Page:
Current Affairs Politics

Sinn Féin And Fianna Fáil Top The Latest Polls

While all the usual caveats apply, with high polling results for Sinn Féin rarely translating into equally high voting come election day, the latest Sunday Business Post/Red C poll places Mary Lou McDonald’s party on a level pegging with Fianna Fáil, both standing at 24%, while Fine Gael is trailing slightly behind at 21%. According to the published data of 1000 adults surveyed, with a margin-of-error of +/-3%, the state of the parties as we approach the home stretch in the general election campaign is as follows:

  • Sinn Féin 24% (+5%)
  • Fianna Fáil 24% (-2%)
  • Fine Gael 21% (-2%)
  • Green Party 7% (-1%)
  • Labour Party 5% (+1%)
  • Social Democrats 3% (NC)
  • Aontú 2% (+1%)
  • Solidarity-People Before Profit 1% (-1%)
  • Independents 12% (-2%)
  • Others 1% (+1%)

The above figures follow an online if methodically sound poll conducted for the Times newspaper by Panelbase, a UK company fresh to the Irish market, which showed the following:

  • Fianna Fáil 23%
  • Sinn Féin 21%
  • Fine Gael 19%
  • Green Party 10%
  • Labour Party 5%
  • Social Democrats 5%
  • Solidarity-People Before Profit 5%
  • Independent/Others 11%

If the trend in the polls is reflected at the ballot box, and that is a big “if”, Leo Varadkar might get his tentatively proposed “grand coalition” with Micheál Martin as the parties of the Establishment work to ensure that Sinn Féin is locked out of power (an unlikely proposition in any case given the probable numbers in the next Dáil). Alternatively, it could be a minority FF administration with various others and propped up by FG in a role reversal of the cosy little arrangement of the last few years. Which would irritate an already restless chunk of the electorate frustrated by the inability or unwillingness of the old Civil War parties and their enablers to deal with outstanding problems in health care, housing, crime, education and so on.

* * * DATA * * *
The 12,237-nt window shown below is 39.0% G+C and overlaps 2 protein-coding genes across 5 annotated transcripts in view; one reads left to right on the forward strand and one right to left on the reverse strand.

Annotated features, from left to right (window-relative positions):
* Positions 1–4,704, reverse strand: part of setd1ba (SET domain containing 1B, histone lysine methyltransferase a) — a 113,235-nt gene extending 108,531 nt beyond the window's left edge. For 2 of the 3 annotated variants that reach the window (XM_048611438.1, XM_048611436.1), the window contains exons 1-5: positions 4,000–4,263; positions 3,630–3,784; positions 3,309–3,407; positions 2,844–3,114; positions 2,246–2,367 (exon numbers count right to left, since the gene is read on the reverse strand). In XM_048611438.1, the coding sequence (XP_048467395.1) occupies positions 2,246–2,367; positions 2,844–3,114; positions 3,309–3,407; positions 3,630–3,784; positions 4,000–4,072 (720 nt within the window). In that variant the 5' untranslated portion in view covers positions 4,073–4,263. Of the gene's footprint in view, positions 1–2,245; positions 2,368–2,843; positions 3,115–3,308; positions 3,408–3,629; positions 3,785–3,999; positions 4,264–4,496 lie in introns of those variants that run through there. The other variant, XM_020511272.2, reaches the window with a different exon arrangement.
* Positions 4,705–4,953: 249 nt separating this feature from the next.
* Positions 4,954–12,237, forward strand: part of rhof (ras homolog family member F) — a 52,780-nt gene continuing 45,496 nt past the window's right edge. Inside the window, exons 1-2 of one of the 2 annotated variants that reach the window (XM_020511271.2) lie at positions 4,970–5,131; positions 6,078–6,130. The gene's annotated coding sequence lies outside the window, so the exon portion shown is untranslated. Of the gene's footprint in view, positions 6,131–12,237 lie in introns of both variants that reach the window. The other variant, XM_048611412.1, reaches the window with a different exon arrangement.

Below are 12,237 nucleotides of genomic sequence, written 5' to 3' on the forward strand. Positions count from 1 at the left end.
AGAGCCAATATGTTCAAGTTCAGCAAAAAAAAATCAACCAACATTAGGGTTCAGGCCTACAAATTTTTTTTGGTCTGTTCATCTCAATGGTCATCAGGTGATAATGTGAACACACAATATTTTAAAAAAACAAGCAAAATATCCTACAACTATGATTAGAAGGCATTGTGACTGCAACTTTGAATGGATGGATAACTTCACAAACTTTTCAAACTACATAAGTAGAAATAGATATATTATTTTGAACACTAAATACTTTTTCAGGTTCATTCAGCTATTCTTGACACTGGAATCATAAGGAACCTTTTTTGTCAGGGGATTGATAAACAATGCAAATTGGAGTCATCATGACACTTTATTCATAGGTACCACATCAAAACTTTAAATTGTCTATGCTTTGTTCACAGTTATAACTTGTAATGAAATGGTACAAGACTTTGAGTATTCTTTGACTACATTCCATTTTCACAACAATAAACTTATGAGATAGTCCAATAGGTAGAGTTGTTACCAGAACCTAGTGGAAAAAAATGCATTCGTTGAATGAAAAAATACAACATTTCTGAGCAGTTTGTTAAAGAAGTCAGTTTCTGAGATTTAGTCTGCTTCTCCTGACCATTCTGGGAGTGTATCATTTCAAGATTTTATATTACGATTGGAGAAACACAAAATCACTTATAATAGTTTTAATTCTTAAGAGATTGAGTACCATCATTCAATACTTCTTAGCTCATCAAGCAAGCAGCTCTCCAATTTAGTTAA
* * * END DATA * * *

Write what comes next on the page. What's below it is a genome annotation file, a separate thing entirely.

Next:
8 comments on “Sinn Féin And Fianna Fáil Top The Latest Polls

  1. It’s a remarkable poll rating, even if only fleeting. I feel it will fall back a little on the day. But then again, it is telling how poor FF and FG are rating as well. Could be the outcome of confidence and supply – a sense that there really is little or nothin between FF and FG. And if they did go for a grand coalition – or even a reverse confidence and supply wouldn’t the same dynamic likely persist?

    • Yeah, I have the same feeling despite some of the talk ascribing the SF rise in the polls to a “youth quake” or a “gender wave” (as in a female one) that will actually turn up at the polling stations. Plus the old issue of transfer toxicity.

      Though some in SF might be kicking themselves for playing a defensive game in terms of limiting the number of candidates standing for election. It made sense given the recent drubbings but with these poll numbers.

      My money is still on an FF-led government with the Greens, maybe Labour and some independents, if the numbers fall out that way.

      As someone said on Twitter, I’d love to see the contents of the WhatsApp group for the journalists in the Irish and Sunday Independent today!